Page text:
A devalued currency, however, will also mean more expensive imports and a hike in inflation. What is this but austerity by another name? Also, where would Greece export to? The EU is facing a double-dip recession and even Germany’s economy is slowing down. China and the other BRICs are heading towards slowed growth, even a hard landing in some cases. Greece leaving the euro would also likely trigger a flight of capital from the country and a ‘strike’ of foreign investment into Greece.
At the moment, the majority of Greeks do not want to leave the euro, fearing it means even worse economic crisis and a steeper decline in living standards. But, as the crisis deepens and cuts continue, the demand to leave may grow and could even become a majority. Staying in or leaving the eurozone is not an issue of principle for socialists. Remaining with the euro has meant Greek workers facing the draconian dictates of the troika, which has ruined so many livelihoods and lives. But exiting the euro, within the framework of capitalism, is no solution for working people, either. Xekinima calls for a socialist, internationalist solution, which would see the major parts of the Greek economy taken into democratic workers’ control and management. This is linked to solidarity with the struggles of European workers fighting their own cuts, as part of a common fight to transform society, for a socialist federation of Europe.
Such an approach is vital. Fascist groups, like Golden Dawn, are again trying to exploit the mood of despondency and alienation among sections of the most downtrodden in society. They have stepped up attacks on immigrants and launched a so-called ‘youth should fight for a future’ campaign in the poorer areas of Athens. Some of the left, particularly Synaspismos and the KKE, decided to ignore the neo-fascists. But this only gave the far-right confidence to build, unhindered by serious opposition. Golden Dawn even managed to recruit bus drivers in Athens. However, workers and other activists, led by a Xekinima member on the executive committee of the bus drivers’ union, campaigned against this far-right poison. The fascists were successfully exposed and their influence seriously weekend in the course of the last few months of 2011.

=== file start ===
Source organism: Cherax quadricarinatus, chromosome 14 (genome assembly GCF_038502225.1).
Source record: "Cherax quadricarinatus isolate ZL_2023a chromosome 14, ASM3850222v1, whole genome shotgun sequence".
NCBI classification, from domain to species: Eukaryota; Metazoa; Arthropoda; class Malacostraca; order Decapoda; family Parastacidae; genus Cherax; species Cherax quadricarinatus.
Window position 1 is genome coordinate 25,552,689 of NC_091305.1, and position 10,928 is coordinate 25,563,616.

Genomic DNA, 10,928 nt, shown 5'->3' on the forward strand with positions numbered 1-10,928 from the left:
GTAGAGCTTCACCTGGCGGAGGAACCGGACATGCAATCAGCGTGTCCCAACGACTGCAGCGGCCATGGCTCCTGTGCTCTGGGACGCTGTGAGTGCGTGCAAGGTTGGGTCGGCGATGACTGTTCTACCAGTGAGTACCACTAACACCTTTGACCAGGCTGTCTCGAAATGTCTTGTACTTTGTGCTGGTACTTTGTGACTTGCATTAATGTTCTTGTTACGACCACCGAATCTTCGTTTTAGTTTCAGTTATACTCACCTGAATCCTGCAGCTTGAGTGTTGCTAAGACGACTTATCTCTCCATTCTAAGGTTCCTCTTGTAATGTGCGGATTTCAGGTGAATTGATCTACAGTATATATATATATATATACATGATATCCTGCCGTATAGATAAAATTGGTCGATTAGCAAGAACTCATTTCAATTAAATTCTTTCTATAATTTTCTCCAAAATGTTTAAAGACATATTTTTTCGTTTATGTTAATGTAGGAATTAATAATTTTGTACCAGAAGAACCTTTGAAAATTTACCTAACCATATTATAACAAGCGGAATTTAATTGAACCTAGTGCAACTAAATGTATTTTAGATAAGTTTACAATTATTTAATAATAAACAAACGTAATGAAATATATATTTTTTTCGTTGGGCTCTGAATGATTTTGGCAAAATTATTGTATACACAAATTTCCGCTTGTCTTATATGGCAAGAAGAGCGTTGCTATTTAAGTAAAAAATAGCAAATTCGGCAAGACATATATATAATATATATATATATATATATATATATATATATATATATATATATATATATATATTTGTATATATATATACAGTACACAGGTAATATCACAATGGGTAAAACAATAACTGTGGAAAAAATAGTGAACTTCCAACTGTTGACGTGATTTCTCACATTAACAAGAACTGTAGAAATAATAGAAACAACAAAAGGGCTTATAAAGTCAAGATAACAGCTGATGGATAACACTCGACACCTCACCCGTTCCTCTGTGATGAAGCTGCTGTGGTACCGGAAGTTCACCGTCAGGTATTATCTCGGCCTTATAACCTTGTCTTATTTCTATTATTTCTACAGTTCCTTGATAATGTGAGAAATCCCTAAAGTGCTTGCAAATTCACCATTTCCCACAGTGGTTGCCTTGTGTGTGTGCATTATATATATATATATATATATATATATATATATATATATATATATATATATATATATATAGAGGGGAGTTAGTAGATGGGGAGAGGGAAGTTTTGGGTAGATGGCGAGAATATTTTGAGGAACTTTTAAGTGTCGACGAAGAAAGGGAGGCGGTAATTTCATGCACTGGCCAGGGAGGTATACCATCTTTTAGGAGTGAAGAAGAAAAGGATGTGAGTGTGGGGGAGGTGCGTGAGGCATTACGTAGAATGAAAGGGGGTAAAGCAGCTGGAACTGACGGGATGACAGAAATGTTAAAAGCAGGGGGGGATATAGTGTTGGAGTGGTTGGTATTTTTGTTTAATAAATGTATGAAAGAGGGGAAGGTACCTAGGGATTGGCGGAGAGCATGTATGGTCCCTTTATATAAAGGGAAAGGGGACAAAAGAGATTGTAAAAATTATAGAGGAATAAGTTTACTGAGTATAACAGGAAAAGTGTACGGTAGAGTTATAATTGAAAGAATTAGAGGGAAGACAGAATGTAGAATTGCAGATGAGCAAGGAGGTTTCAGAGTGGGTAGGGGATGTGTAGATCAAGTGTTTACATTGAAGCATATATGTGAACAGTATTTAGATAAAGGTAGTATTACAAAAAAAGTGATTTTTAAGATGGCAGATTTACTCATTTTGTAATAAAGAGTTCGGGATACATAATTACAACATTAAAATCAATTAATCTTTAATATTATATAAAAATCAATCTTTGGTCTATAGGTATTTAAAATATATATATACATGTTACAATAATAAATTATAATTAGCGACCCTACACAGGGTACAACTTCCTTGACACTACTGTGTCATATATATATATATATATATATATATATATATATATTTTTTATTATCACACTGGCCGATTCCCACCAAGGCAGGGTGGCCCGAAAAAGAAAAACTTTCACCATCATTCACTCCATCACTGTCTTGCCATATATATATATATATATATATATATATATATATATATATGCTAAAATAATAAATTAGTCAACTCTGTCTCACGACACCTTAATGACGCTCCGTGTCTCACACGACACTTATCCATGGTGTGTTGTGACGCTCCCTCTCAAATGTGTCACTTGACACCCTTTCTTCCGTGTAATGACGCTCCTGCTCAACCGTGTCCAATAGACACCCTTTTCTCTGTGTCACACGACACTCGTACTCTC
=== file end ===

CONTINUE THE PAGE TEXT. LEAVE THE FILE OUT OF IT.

Greek workers in 2012 face increasing austerity measures without respite. The troika demands that more cuts are agreed before further loan instalments are given to Greece. These cuts will further reduce the living standards of the working class, hitting the poorest and most vulnerable hardest. Women are worst affected: one in five is unemployed and, on average, women workers get 20% less in salaries than men. Domestic violence is rising, linked to a sharp surge in drug and alcohol abuse, a result of joblessness and a collapse in living standards.
At the same time, the government takes a timid approach to the tax evasion of the elite in society. Workers earning a paltry €5,000 a year are now eligible to pay income tax. The government’s privatisation plans are to be stepped up, including the sell off of Athens international airport. All this marks a clear intent by the bosses’ and big bankers’ government to carry out yet more assaults on public-sector jobs and conditions, and on the working class and poor as a whole.
The apparent quiet in Greek society is an illusion. The Papademos government is not enjoying a honeymoon. The mood beneath the surface is boiling and political polarisation increasing. The conditions for more class conflicts are maturing, and 2012 promises to be another tumultuous year.
Niall Mulholland, CWI